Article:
Today's Edition Elections Local Missouri National World Opinion Obits Sports GoMidMo Events Classifieds Newsletters Contests Special Sections Jobs
ADVERTISEMENT
ADVERTISEMENT
story.lead_photo.caption FILE - This Sunday, April 5, 2020, photo shows an envelope containing a 2020 census letter mailed to a U.S. resident in Detroit. The U.S. Census Bureau has spent much of the past year defending itself against allegations that its duties have been overtaken by politics. With a failed attempt by the Trump administration to add a citizenship question, the hiring of three political appointees with limited experience to top positions, a sped-up schedule and a directive from President Donald Trump to exclude undocumented residents from the process of redrawing congressional districts, the 2020 census has descended into a high-stakes partisan battle. (AP Photo/Paul Sancya, File)

ORLANDO, Fla. (AP) — Two days after a federal judge ordered the U.S. Census Bureau to stop winding down 2020 census operations for the time being, the statistical agency said Tuesday in court papers that it's refraining from laying off some census takers and it's restoring some quality-control steps.

The bureau said it's refraining from laying off census takers in the late phases of the head count of U.S. residents and those door-knockers are being assigned homes to visit in an effort to get answers for the questionnaire.

However, the bureau will still terminate workers because of performance concerns, according to the court papers outlining a plan for how the Census Bureau and the Commerce Department, which oversees the statistical agency, will comply with the judge's order.

The temporary restraining order issued late Saturday by U.S. District Judge Lucy Koh in San Jose, California, stops the bureau from winding down operations until a court hearing for a preliminary injunction is held Sept. 17.

The once-a-decade head count of every U.S. resident helps determine how $1.5 trillion in federal funding is distributed and how many congressional seats each state gets in a process known as apportionment.

The temporary restraining order was requested by a coalition of cities, counties and civil rights groups that had sued the Census Bureau, demanding it restore its previous plan for finishing the census at the end of October, instead of using a revised plan to end operations at the end of September. The coalition had argued the earlier deadline would cause the Census Bureau to overlook minority communities in the census, leading to an inaccurate count.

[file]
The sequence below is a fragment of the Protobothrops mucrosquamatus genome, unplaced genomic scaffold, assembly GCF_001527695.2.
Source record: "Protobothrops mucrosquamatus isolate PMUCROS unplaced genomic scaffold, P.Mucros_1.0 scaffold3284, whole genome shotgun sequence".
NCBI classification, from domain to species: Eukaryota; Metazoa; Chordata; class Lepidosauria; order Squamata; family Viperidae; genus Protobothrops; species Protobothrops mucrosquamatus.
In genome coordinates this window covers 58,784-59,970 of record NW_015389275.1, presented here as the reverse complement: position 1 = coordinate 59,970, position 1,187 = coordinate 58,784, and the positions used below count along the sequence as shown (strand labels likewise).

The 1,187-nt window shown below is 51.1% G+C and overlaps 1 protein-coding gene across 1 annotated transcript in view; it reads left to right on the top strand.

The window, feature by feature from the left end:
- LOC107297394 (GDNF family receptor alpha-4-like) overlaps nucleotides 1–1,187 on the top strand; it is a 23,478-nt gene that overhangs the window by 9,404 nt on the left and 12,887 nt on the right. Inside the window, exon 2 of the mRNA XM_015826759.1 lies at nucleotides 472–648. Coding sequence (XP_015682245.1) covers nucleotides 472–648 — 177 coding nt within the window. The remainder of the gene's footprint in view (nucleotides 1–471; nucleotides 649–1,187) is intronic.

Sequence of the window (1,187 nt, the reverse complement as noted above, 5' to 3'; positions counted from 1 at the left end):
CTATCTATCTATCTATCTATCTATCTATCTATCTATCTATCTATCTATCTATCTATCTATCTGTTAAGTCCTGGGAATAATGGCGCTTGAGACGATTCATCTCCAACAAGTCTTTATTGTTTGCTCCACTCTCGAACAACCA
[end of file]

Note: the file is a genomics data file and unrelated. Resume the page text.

The Census Bureau's plan outlining compliance with the order says some quality-control steps that had been eliminated with the changed schedule will be restored. Those include verifying vacant homes, making extra home visits to households with conflicting information about whether they are vacant and making extra home visits when investigating potential cases of fraud.

Attorneys for the federal government asked the judge to convert the temporary restraining order into a preliminary injunction if she planned to extend the order past the Sept. 17 hearing so the Census Bureau can start the appeals process.

Because of the pandemic, the Census Bureau pushed back ending the count from the end of July to the end of October and asked Congress to extend the deadline for turning in the numbers used for redrawing congressional districts from December, as required by law, into next spring. When the Republican-controlled Senate failed to take up the request, the bureau was forced to create a revised schedule that had the census ending in September, according to the statistical agency.

The lawsuit contends the Census Bureau changed the schedule to accommodate a directive from President Donald Trump to exclude people in the country illegally from the numbers used in redrawing congressional districts. The revised plan would have the Census Bureau handing in the apportionment numbers at the end of December, under the control of the Trump administration, no matter who wins the election in November.

COMMENTS - It looks like you're using Internet Explorer, which isn't compatible with our commenting system. You can join the discussion by using another browser, like Firefox or Google Chrome.
It looks like you're using Microsoft Edge. Our commenting system is more compatible with Firefox and Google Chrome.
ADVERTISEMENT
ADVERTISEMENT